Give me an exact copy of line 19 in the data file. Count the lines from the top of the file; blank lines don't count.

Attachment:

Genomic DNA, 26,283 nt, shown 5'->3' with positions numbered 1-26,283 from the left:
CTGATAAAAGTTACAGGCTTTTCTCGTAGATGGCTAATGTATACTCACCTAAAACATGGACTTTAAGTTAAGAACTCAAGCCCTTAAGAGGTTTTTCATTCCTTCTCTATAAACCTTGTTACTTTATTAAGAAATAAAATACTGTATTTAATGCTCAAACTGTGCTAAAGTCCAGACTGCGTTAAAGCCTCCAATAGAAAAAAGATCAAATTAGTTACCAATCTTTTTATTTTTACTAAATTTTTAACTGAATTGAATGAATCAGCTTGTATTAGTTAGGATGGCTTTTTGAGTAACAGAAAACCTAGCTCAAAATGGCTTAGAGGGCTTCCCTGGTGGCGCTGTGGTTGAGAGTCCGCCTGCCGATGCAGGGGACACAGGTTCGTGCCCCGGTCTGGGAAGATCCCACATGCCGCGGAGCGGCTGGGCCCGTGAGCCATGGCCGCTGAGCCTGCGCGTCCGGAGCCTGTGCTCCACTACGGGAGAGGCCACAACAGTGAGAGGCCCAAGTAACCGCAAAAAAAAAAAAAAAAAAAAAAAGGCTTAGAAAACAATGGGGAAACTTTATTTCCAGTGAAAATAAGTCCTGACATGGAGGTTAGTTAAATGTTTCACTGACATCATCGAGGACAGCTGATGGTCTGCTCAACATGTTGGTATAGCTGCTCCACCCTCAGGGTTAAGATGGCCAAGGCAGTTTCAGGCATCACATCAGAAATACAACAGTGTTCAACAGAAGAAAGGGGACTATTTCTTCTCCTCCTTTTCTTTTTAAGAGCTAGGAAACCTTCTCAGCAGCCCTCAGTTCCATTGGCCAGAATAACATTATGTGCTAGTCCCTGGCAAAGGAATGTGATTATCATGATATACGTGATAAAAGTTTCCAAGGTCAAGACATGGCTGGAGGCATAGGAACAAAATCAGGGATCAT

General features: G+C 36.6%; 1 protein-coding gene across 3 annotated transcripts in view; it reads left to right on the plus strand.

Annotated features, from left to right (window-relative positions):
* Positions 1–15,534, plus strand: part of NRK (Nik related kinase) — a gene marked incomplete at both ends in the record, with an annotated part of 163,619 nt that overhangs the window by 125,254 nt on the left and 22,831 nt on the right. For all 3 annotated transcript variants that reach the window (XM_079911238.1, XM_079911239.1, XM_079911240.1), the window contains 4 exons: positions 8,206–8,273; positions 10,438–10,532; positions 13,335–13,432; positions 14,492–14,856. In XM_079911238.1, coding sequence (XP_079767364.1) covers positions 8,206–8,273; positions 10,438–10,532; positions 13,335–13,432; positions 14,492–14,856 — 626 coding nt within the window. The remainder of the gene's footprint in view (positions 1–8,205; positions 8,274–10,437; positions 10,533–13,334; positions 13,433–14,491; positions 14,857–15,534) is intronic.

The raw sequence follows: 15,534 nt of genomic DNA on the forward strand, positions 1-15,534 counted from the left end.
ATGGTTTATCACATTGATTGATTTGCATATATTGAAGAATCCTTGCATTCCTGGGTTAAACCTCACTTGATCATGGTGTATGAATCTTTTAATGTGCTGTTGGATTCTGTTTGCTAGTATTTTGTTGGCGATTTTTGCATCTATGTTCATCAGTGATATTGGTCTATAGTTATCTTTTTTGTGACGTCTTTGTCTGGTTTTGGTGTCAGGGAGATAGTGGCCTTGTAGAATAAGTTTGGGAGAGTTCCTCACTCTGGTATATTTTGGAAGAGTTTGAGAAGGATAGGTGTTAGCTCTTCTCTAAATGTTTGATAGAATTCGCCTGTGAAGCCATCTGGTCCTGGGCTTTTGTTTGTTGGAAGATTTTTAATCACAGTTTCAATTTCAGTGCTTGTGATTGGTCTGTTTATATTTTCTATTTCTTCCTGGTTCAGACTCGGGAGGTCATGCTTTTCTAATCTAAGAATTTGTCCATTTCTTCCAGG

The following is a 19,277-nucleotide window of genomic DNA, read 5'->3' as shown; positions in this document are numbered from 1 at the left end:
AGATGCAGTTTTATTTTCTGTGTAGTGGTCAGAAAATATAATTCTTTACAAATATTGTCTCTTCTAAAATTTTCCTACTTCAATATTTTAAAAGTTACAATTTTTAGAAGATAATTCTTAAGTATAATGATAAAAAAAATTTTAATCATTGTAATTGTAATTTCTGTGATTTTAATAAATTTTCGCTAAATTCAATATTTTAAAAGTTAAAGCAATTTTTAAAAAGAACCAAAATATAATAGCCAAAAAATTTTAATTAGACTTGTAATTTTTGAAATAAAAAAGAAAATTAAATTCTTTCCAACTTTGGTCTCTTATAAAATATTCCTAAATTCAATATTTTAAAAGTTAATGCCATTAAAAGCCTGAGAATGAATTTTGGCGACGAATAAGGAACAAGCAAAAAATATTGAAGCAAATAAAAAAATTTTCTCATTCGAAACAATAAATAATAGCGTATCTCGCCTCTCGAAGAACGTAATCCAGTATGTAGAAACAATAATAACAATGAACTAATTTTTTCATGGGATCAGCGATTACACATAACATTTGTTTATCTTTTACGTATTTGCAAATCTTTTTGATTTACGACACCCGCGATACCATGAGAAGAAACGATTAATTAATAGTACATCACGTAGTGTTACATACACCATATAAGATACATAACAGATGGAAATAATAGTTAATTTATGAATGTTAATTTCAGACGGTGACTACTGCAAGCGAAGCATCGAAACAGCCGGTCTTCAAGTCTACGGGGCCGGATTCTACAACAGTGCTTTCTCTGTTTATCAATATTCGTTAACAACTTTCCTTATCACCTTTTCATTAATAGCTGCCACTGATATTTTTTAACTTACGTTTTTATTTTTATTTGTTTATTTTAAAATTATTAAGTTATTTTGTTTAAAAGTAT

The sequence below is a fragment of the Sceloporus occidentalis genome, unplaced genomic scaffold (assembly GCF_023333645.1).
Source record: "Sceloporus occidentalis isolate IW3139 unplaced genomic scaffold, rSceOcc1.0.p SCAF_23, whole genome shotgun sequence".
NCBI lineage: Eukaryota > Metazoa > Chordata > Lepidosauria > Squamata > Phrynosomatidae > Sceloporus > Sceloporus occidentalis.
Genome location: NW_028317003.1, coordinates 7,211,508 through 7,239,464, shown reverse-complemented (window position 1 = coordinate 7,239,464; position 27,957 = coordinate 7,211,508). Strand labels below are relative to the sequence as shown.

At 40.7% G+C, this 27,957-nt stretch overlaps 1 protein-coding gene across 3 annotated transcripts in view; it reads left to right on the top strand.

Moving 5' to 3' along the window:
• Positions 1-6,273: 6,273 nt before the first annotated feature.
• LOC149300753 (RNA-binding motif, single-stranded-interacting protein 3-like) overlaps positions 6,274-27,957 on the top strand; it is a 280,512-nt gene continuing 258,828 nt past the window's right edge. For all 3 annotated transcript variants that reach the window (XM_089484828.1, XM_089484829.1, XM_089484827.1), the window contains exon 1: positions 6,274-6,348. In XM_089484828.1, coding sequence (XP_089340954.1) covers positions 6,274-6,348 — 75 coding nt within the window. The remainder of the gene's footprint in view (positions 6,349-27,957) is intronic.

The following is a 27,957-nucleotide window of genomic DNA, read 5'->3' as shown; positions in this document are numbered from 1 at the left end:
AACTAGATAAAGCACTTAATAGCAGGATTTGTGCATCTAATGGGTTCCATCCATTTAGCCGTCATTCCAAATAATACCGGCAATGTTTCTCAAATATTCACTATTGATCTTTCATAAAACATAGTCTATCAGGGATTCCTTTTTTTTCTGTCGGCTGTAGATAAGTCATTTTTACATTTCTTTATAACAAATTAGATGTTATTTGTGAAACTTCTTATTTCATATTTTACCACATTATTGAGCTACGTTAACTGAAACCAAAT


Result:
AACTAGATAAAGCACTTAATAGCAGGATTTGTGCATCTAATGGGTTCCATCCATTTAGCCGTCATTCCAAATAATACCGGCAATGTTTCTCAAATATTCACTATTGATCTTTCATAAAACATAGTCTATCAGGGATTCCTTTTTTTTCTGTCGGCTGTAGATAAGTCATTTTTACATTTCTTTATAACAAATTAGATGTTATTTGTGAAACTTCTTATTTCATATTTTACCACATTATTGAGCTACGTTAACTGAAACCAAAT